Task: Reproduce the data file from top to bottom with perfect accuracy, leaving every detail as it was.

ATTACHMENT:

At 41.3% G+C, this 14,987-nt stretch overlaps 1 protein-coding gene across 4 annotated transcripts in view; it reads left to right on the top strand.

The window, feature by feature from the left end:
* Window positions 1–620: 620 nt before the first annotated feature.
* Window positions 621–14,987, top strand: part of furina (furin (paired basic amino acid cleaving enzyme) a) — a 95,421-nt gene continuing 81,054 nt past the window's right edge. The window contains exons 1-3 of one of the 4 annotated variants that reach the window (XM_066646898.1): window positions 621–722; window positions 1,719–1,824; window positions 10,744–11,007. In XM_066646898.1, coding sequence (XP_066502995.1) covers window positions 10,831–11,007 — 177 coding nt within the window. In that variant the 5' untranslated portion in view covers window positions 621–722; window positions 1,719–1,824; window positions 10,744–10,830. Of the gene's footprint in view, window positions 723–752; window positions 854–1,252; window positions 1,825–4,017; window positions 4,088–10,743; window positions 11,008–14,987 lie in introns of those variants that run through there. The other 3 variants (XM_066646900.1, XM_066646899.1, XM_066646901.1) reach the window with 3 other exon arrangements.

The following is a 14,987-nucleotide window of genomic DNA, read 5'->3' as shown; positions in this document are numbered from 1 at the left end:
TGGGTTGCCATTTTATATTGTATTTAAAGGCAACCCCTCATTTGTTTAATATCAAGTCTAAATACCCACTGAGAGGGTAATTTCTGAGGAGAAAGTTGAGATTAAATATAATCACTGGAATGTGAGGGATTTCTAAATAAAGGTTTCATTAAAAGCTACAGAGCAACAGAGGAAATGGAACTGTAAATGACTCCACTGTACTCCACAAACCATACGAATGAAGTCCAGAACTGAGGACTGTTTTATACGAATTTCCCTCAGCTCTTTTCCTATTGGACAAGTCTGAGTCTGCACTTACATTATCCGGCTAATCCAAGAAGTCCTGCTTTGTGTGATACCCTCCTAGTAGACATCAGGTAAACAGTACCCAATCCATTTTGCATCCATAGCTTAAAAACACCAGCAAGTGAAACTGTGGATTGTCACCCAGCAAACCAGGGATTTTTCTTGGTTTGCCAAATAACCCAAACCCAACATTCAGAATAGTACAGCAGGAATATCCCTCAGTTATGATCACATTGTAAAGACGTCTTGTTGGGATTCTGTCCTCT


At 41.3% G+C, this 14,987-nt stretch overlaps 1 protein-coding gene across 4 annotated transcripts in view; it reads left to right on the top strand.

The window, feature by feature from the left end:
* Window positions 1–620: 620 nt before the first annotated feature.
* Window positions 621–14,987, top strand: part of furina (furin (paired basic amino acid cleaving enzyme) a) — a 95,421-nt gene continuing 81,054 nt past the window's right edge. The window contains exons 1-3 of one of the 4 annotated variants that reach the window (XM_066646898.1): window positions 621–722; window positions 1,719–1,824; window positions 10,744–11,007. In XM_066646898.1, coding sequence (XP_066502995.1) covers window positions 10,831–11,007 — 177 coding nt within the window. In that variant the 5' untranslated portion in view covers window positions 621–722; window positions 1,719–1,824; window positions 10,744–10,830. Of the gene's footprint in view, window positions 723–752; window positions 854–1,252; window positions 1,825–4,017; window positions 4,088–10,743; window positions 11,008–14,987 lie in introns of those variants that run through there. The other 3 variants (XM_066646900.1, XM_066646899.1, XM_066646901.1) reach the window with 3 other exon arrangements.

The following is a 14,987-nucleotide window of genomic DNA, read 5'->3' as shown; positions in this document are numbered from 1 at the left end:
TGGGTTGCCATTTTATATTGTATTTAAAGGCAACCCCTCATTTGTTTAATATCAAGTCTAAATACCCACTGAGAGGGTAATTTCTGAGGAGAAAGTTGAGATTAAATATAATCACTGGAATGTGAGGGATTTCTAAATAAAGGTTTCATTAAAAGCTACAGAGCAACAGAGGAAATGGAACTGTAAATGACTCCACTGTACTCCACAAACCATACGAATGAAGTCCAGAACTGAGGACTGTTTTATACGAATTTCCCTCAGCTCTTTTCCTATTGGACAAGTCTGAGTCTGCACTTACATTATCCGGCTAATCCAAGAAGTCCTGCTTTGTGTGATACCCTCCTAGTAGACATCAGGTAAACAGTACCCAATCCATTTTGCATCCATAGCTTAAAAACACCAGCAAGTGAAACTGTGGATTGTCACCCAGCAAACCAGGGATTTTTCTTGGTTTGCCAAATAACCCAAACCCAACATTCAGAATAGTACAGCAGGAATATCCCTCAGTTATGATCACATTGTAAAGACGTCTTGTTGGGATTCTGTCCTCT